During the expedition, we engaged with partner schools in the UK, Germany, Ireland, and Japan, providing them with educational materials on ocean observations. Students had the chance to communicate directly with the ship via live Skype calls during the cruise, as well as sending written or video questions to be answered in kind.  Schools are also participating in a design competition, with the winners sending their decorated polystyrene cups into the deep Atlantic as part of a 'remote experiment' to help them understand the effects of ocean pressure.

Once the ship departs from Port Stanley on 3 June, you can follow the expedition on social media via Twitter (@POGO_Ocean and @AWI_Media),  Instagram (@pogo_ocean and nf_pogocofe) and Facebook (POGO.ocean and AWI).

  • A Powerpoint slide presentation about the expedition can be downloaded here: /sites/default/files/Resources/SoNoAT%20introduction.pptx
    • This includes links to YouTube animations/videos explaining ARGO floats (pitched at primary level) and CTD sampling. 
    • It includes speaker notes, to allow teachers to talk about the slides with students. 
    • There are a few ‘hidden’ slides which are probably too technical for younger children, but may be useful for KS3/4 (UK), or for teachers' background information
About R V Polarstern

The SoNoAT Floating Summer School is taking place on board the German Icebreaker, the Research Vessel Polarstern - the most important resource for German polar research and the flagship of the Alfred Wegener Institute. Commissioned on 9 December 1982, the Polarstern has since logged more than 1.5 million nautical miles, or roughly 2.7 million kilometres (as of 2014). Today she’s one of the world’s most advanced and versatile polar research ships in the world.

The Polarstern operates an average of 310 days a year, typically cruising in the Antarctic from November to March and pursuing research in the Arctic during the summer months. In the process, she covers ca. 50,000 nautical miles every year – the equivalent of two trips around the Equator. A veritable powerhouse, the research icebreaker can even operate in the pack ice zone: a double-walled steel hull and 20,000 horsepower allow her to easily break through 1.5-metre-thick ice; thicker ice can be overcome by ramming. Further, the Polarstern is equipped for sustained operations at temperatures down to -50 degrees Celsius, and can even overwinter in the ice of the polar seas.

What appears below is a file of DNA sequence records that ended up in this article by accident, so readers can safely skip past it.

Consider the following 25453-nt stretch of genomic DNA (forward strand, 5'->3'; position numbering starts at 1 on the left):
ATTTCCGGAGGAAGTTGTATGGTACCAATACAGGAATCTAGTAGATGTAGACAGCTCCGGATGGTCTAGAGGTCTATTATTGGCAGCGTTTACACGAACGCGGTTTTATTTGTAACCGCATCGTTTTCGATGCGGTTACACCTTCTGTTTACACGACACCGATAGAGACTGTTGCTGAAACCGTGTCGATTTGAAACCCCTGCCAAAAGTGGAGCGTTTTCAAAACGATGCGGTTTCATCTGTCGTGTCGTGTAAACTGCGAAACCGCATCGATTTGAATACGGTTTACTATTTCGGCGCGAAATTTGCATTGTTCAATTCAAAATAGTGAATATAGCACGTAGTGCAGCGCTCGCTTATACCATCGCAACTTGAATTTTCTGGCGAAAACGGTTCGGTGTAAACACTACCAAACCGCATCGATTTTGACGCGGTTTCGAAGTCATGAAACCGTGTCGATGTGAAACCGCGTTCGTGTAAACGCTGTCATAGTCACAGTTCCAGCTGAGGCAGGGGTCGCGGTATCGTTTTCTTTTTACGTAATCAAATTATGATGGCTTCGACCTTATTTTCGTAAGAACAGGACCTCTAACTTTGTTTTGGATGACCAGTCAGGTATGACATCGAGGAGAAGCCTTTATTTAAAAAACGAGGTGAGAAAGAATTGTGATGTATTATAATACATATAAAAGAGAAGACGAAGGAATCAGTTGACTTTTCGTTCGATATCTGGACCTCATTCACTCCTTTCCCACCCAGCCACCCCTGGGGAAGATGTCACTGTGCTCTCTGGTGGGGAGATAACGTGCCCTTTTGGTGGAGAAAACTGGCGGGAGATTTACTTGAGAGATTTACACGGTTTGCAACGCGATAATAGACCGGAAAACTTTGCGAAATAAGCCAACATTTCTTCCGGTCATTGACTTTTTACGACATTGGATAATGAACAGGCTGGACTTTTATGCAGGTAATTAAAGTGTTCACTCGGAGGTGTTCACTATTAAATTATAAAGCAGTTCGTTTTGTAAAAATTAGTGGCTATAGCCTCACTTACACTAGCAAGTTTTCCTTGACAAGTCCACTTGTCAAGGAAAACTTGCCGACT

Ocean Literacy & Lesson resources

  • The Argo stop-motion animation aims to inspire children (and adults) to engage with marine science. It is quirky, fun and informative at the same time. The animation explains what an Argo float is, how it operates and how all this data helps us to understand the ocean circulation and climate.


ATLAS Project education packs


ATLAS is an EU funded project with a focus on assessing deep-water ecosystems in the Atlantic.  Education materials include the following topics:

  • Animal, vegetable, mineral
  • Hydrothermal vents
  • Ocean Importance
  • Ocean acidification
  • Pressure in the deep
  • Taxonomy challenge
  • Threats to coral reefs
IOC UNESCO Ocean Literacy Portal

The Ocean Literacy Portal serves as a worldwide one-stop shop, providing resources and content available to all, with the goal of creating an ocean-literate society able to make informed and responsible decisions on ocean resources and ocean sustainability.



Encounter Edu designs and delivers sponsored STEM and global learning programs for use inside and outside the classroom. They are available to use by educators and students, free of charge.

NANOOS (Northwest Association of Networked Ocean Observing Systems)
Ocean Colour

What colour is the Ocean? ALesson by NASA, which uses a simple spectrophotometer:

Ocean Currents

NOAA Podcast on Ocean Currents

  • Making Waves: Episode 123 is a 3 minute podcast which explains the three main reasons why we have ocean currents – Tides, Wind, and  Thermohaline (heat/salinity) circulation.
  • Activity 10 on this webpage (not NOAA) is an excellent classroom demonstration of how warm/cold currents work.
Ocean-themed books and stories

The Authors4Oceans website brings together authors and illustrators who are passionate about the natural world and preserving it for future generations.

Sea Change Project

Sea Change is an EU H2020 funded project that aims to establish a fundamental “Sea Change” in the way European citizens view their relationship with the sea, by empowering them, as Ocean Literate citizens, to take direct and sustainable action towards a healthy ocean, healthy communities and ultimately a healthy planet.

Through its website, it provides a variety of ocean literacy resources for varous groups, including educators:

Lesson Plans


Smithsonian Ocean

The Smithsonian Institution's dedicated Ocean-focused website includes a number of resources for educators, including searchable lesson plans:



Virtual Tour of a Research Vessel

The R V Celtic Explorer is a 65.5m multi-purpose research vessel run by te Marine Institute in Ireland.

You can view an immersive 360 degree tour of the ship at this link:


Which phytoplankton are you?

Answer four questions to discover which of these diverse organisms is most like you!


World Ocean Day (8 June)

Official World Ocean Day Portal

United Nations World Oceans Day Portal:

World Ocean Day for Schools